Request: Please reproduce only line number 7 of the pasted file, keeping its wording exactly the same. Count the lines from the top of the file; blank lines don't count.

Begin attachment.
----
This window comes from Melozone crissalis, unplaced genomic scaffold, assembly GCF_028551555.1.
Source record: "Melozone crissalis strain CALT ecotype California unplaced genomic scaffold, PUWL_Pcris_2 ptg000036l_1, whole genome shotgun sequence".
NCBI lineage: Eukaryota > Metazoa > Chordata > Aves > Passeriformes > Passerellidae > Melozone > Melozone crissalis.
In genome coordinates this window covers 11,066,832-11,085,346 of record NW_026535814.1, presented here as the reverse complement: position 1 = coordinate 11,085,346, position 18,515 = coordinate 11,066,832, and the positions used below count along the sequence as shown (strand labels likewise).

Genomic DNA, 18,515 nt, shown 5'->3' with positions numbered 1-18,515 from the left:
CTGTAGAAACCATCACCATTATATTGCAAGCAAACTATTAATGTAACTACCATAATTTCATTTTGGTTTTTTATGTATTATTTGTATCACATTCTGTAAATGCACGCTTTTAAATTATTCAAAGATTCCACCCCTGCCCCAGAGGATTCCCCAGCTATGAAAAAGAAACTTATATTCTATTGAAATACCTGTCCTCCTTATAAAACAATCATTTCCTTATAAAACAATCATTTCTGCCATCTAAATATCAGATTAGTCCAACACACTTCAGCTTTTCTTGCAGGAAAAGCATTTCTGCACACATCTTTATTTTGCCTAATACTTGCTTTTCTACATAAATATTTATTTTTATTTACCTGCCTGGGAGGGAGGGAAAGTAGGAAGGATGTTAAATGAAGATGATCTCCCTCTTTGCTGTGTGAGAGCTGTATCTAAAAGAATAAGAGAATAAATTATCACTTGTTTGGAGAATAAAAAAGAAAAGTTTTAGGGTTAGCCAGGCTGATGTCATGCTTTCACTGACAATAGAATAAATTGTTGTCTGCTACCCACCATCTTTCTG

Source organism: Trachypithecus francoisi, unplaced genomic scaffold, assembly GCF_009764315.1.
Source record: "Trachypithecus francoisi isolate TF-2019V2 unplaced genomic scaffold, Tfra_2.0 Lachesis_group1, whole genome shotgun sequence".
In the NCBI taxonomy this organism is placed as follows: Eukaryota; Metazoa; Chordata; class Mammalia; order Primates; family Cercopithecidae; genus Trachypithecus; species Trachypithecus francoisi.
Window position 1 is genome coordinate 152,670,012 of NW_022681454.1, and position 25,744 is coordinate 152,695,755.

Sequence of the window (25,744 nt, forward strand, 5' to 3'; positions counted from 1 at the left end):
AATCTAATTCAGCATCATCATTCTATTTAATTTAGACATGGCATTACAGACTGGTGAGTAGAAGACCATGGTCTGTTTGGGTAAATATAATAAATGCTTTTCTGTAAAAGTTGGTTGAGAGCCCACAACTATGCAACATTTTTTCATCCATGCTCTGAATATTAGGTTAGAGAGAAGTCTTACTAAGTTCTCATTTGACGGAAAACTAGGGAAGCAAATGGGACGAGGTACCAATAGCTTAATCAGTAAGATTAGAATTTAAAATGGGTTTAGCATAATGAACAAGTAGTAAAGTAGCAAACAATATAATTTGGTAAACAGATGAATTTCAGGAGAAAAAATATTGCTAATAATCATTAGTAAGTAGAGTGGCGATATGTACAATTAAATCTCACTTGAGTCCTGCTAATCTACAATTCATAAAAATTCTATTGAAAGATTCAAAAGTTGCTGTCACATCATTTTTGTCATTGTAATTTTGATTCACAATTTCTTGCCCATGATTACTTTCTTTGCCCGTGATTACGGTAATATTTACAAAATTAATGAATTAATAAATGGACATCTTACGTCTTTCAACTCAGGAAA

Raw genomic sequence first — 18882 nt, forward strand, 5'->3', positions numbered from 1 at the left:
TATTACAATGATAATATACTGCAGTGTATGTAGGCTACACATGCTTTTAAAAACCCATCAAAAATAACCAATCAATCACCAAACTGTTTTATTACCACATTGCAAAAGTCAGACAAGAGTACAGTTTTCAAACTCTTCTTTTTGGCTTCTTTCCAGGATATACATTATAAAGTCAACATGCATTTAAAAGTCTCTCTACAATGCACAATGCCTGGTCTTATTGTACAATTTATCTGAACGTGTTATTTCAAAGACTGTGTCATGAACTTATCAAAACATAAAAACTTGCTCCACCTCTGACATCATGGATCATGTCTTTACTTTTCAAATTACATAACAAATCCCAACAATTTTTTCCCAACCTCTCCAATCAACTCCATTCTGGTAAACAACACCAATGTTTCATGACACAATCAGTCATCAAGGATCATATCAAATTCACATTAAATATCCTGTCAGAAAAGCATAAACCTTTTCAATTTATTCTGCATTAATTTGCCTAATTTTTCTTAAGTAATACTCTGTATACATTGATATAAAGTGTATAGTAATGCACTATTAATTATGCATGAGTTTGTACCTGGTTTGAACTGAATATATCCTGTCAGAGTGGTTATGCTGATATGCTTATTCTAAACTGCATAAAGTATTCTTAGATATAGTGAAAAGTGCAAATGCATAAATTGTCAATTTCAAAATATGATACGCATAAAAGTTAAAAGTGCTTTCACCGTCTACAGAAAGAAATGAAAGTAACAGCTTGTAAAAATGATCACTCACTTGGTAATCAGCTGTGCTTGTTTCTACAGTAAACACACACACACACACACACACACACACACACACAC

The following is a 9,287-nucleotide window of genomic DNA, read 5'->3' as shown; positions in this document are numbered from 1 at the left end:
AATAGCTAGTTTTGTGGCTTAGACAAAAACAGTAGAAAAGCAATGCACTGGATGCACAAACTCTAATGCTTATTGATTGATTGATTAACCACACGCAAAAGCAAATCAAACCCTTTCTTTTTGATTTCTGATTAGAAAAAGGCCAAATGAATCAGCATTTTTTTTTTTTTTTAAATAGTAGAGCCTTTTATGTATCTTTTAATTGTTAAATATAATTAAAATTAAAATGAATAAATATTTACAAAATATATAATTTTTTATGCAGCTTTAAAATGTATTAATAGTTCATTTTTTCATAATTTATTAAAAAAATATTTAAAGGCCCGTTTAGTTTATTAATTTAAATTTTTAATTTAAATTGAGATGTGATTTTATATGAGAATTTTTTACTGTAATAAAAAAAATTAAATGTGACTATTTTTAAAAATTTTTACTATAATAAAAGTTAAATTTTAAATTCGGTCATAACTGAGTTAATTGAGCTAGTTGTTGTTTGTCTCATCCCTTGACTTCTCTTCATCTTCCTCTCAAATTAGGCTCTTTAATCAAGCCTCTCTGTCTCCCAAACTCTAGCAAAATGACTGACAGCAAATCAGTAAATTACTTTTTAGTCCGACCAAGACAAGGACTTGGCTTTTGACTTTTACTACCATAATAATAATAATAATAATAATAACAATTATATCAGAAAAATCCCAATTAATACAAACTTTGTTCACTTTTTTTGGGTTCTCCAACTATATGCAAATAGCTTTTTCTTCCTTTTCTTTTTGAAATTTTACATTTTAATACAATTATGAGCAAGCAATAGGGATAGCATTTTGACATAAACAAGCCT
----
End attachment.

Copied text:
Source organism: Trachypithecus francoisi, unplaced genomic scaffold, assembly GCF_009764315.1.